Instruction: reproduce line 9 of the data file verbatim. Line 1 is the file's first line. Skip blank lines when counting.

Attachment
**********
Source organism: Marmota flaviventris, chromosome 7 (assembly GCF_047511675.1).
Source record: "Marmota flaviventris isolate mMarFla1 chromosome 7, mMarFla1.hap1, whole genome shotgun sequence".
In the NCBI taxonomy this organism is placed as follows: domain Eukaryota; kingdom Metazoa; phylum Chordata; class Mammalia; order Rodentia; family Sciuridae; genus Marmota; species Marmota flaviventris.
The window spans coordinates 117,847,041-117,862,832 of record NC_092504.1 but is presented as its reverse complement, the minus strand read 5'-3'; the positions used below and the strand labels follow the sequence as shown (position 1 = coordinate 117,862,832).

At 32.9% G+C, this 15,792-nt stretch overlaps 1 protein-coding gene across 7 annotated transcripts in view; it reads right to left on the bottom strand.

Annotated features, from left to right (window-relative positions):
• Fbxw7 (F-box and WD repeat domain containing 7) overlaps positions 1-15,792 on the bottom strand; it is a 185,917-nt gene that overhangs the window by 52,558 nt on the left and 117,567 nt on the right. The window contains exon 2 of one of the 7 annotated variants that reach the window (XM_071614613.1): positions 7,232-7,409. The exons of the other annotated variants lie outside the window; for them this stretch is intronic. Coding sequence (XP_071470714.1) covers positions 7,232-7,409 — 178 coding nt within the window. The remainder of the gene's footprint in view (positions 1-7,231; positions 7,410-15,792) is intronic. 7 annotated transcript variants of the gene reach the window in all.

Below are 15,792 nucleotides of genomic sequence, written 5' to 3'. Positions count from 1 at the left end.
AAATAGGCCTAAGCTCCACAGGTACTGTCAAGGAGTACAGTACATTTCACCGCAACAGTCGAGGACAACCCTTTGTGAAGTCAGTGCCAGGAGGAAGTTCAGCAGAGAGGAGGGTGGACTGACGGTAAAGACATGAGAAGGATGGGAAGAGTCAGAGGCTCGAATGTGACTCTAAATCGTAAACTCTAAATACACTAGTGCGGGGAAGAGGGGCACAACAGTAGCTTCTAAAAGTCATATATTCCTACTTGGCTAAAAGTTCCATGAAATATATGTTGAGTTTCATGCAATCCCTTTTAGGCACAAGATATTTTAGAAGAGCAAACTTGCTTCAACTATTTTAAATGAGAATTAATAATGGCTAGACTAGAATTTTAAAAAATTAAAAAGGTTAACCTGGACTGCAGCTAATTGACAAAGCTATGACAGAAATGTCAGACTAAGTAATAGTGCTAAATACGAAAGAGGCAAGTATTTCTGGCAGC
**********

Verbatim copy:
AAATAGGCCTAAGCTCCACAGGTACTGTCAAGGAGTACAGTACATTTCACCGCAACAGTCGAGGACAACCCTTTGTGAAGTCAGTGCCAGGAGGAAGTTCAGCAGAGAGGAGGGTGGACTGACGGTAAAGACATGAGAAGGATGGGAAGAGTCAGAGGCTCGAATGTGACTCTAAATCGTAAACTCTAAATACACTAGTGCGGGGAAGAGGGGCACAACAGTAGCTTCTAAAAGTCATATATTCCTACTTGGCTAAAAGTTCCATGAAATATATGTTGAGTTTCATGCAATCCCTTTTAGGCACAAGATATTTTAGAAGAGCAAACTTGCTTCAACTATTTTAAATGAGAATTAATAATGGCTAGACTAGAATTTTAAAAAATTAAAAAGGTTAACCTGGACTGCAGCTAATTGACAAAGCTATGACAGAAATGTCAGACTAAGTAATAGTGCTAAATACGAAAGAGGCAAGTATTTCTGGCAGC